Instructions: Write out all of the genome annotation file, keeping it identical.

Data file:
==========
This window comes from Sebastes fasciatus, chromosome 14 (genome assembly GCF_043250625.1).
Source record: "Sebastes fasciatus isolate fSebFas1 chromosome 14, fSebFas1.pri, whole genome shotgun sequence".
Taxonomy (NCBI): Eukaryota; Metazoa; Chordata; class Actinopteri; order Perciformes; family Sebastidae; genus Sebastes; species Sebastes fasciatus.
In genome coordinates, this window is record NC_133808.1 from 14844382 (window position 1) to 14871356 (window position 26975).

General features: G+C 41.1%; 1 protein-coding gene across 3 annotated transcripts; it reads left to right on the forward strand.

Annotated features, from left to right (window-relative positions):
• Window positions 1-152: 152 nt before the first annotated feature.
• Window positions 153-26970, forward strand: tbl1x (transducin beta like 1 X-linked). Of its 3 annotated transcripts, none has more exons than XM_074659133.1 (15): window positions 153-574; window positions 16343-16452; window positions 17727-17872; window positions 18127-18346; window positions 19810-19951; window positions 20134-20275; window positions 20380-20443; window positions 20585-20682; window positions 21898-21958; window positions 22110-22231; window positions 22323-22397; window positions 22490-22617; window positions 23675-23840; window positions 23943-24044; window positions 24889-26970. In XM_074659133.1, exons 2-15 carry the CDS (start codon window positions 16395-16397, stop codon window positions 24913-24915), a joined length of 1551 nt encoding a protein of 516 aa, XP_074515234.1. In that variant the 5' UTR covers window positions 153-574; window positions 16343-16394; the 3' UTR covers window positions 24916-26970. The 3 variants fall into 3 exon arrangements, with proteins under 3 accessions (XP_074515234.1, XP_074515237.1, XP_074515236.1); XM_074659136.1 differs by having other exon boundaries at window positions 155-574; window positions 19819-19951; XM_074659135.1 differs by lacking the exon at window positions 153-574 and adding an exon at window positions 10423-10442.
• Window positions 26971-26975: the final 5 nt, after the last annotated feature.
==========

This window comes from Sebastes fasciatus, chromosome 14 (genome assembly GCF_043250625.1).
Source record: "Sebastes fasciatus isolate fSebFas1 chromosome 14, fSebFas1.pri, whole genome shotgun sequence".
Taxonomy (NCBI): Eukaryota; Metazoa; Chordata; class Actinopteri; order Perciformes; family Sebastidae; genus Sebastes; species Sebastes fasciatus.
In genome coordinates, this window is record NC_133808.1 from 14844382 (window position 1) to 14871356 (window position 26975).

General features: G+C 41.1%; 1 protein-coding gene across 3 annotated transcripts; it reads left to right on the forward strand.

Annotated features, from left to right (window-relative positions):
• Window positions 1-152: 152 nt before the first annotated feature.
• Window positions 153-26970, forward strand: tbl1x (transducin beta like 1 X-linked). Of its 3 annotated transcripts, none has more exons than XM_074659133.1 (15): window positions 153-574; window positions 16343-16452; window positions 17727-17872; window positions 18127-18346; window positions 19810-19951; window positions 20134-20275; window positions 20380-20443; window positions 20585-20682; window positions 21898-21958; window positions 22110-22231; window positions 22323-22397; window positions 22490-22617; window positions 23675-23840; window positions 23943-24044; window positions 24889-26970. In XM_074659133.1, exons 2-15 carry the CDS (start codon window positions 16395-16397, stop codon window positions 24913-24915), a joined length of 1551 nt encoding a protein of 516 aa, XP_074515234.1. In that variant the 5' UTR covers window positions 153-574; window positions 16343-16394; the 3' UTR covers window positions 24916-26970. The 3 variants fall into 3 exon arrangements, with proteins under 3 accessions (XP_074515234.1, XP_074515237.1, XP_074515236.1); XM_074659136.1 differs by having other exon boundaries at window positions 155-574; window positions 19819-19951; XM_074659135.1 differs by lacking the exon at window positions 153-574 and adding an exon at window positions 10423-10442.
• Window positions 26971-26975: the final 5 nt, after the last annotated feature.